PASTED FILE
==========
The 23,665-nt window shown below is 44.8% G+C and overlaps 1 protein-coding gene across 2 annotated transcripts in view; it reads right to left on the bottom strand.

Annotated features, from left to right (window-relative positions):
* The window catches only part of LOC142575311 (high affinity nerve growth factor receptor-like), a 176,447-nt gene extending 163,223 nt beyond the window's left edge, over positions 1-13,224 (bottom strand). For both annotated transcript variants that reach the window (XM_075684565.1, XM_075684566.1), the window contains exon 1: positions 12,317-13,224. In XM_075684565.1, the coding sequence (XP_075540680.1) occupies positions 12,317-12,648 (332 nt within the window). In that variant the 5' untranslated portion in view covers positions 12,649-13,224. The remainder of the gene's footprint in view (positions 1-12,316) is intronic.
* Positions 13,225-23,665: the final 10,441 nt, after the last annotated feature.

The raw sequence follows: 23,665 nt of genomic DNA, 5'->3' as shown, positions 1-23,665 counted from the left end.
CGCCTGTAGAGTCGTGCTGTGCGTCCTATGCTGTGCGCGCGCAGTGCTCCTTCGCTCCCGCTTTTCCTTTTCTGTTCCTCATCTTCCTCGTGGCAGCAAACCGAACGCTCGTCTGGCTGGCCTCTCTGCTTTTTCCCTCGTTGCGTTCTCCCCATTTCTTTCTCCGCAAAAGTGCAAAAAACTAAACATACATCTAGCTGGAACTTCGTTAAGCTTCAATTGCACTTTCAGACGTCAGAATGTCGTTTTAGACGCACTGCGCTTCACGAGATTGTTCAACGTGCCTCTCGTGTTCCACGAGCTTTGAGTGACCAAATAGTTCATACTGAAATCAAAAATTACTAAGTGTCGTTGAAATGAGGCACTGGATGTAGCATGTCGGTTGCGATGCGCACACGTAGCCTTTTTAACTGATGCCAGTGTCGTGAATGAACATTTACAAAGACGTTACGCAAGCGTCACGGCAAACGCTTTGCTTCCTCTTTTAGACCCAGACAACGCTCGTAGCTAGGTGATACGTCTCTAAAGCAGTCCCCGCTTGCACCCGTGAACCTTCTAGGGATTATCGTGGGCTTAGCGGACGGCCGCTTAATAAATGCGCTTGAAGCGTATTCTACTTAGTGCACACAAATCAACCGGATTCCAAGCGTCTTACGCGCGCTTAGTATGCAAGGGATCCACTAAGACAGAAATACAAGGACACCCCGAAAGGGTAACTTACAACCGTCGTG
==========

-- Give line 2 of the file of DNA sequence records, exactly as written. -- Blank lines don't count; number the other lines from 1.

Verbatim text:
Annotated features, from left to right (window-relative positions):